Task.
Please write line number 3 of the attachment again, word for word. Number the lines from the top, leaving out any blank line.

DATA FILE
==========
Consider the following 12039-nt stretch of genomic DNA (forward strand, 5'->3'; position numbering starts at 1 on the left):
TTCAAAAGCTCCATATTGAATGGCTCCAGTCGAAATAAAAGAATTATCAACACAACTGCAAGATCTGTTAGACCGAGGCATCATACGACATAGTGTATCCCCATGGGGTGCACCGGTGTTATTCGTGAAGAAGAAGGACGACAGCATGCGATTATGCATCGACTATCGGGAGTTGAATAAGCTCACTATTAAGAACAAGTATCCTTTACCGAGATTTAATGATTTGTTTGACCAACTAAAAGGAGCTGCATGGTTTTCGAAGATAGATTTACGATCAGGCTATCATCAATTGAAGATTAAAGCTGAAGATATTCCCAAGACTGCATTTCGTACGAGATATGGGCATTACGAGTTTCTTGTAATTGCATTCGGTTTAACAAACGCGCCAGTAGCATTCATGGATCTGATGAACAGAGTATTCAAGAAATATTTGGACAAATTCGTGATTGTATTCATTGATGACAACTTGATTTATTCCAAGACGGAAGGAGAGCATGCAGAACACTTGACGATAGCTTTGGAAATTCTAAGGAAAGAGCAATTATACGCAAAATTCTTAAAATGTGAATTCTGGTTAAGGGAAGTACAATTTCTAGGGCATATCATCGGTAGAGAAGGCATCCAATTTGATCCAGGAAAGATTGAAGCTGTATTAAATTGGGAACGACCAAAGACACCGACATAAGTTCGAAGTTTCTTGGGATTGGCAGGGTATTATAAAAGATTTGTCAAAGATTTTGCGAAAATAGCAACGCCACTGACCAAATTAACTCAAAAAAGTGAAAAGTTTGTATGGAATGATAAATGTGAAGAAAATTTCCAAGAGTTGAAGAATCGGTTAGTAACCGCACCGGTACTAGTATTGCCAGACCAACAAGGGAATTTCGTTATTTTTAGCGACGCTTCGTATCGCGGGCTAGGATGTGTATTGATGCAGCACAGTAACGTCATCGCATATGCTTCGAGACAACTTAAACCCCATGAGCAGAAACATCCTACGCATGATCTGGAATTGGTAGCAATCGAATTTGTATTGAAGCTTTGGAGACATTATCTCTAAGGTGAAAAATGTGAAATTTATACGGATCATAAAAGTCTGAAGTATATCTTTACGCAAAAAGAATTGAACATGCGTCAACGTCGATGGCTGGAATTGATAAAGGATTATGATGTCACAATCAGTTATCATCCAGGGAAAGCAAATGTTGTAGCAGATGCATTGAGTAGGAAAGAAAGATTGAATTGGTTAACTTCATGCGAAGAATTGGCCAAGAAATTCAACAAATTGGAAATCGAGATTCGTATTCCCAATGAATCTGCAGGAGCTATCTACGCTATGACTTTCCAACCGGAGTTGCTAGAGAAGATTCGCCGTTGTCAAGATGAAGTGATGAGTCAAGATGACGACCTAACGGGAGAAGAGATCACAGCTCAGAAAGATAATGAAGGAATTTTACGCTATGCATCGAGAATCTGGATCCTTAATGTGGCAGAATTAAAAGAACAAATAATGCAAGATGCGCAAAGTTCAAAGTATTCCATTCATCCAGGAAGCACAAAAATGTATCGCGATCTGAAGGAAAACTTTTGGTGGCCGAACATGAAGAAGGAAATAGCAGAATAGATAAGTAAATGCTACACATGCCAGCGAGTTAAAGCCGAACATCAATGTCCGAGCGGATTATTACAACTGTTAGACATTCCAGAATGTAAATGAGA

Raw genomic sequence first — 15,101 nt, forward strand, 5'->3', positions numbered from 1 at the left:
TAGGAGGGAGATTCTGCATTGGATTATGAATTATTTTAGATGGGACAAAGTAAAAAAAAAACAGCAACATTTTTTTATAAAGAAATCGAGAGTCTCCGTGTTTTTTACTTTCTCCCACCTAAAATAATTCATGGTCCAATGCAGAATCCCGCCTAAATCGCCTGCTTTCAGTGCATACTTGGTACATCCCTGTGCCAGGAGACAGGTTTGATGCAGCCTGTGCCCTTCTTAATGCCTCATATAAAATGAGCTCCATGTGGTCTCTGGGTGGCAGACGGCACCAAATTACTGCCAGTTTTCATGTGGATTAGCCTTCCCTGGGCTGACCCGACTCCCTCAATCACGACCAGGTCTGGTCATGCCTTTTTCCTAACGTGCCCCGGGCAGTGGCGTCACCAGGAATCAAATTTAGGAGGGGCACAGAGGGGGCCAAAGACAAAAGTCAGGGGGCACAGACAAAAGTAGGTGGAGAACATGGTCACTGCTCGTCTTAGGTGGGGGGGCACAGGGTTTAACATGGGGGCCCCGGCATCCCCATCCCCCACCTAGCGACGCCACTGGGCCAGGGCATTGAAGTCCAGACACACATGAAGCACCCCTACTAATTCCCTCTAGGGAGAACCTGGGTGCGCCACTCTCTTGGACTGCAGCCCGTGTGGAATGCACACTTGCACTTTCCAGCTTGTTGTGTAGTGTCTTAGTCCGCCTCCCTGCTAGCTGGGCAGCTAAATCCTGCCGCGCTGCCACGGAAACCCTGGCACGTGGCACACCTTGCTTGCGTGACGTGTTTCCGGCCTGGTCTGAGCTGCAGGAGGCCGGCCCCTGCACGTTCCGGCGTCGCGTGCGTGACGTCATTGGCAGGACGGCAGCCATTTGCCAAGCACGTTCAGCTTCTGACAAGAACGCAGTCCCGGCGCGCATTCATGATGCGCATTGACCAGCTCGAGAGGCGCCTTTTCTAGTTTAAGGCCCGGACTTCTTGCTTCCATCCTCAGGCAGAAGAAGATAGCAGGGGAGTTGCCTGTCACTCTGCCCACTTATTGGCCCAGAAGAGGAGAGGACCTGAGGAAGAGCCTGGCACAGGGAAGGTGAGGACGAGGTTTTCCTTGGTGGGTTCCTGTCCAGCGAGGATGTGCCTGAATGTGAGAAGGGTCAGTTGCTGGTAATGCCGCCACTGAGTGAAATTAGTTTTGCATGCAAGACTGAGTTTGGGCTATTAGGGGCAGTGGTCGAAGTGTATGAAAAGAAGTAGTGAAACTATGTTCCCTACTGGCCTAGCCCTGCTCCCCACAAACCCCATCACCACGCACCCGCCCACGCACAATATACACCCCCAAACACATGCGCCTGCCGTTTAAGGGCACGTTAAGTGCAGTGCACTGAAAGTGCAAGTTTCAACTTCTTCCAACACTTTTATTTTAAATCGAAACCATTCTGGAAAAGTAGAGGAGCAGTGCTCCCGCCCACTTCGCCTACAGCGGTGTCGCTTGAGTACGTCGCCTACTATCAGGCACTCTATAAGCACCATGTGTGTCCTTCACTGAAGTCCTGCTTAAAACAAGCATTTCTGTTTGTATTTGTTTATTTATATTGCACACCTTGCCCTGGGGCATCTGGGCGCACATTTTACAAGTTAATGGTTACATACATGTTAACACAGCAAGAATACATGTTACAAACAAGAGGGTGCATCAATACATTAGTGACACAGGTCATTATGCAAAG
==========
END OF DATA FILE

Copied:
Raw genomic sequence first — 15,101 nt, forward strand, 5'->3', positions numbered from 1 at the left: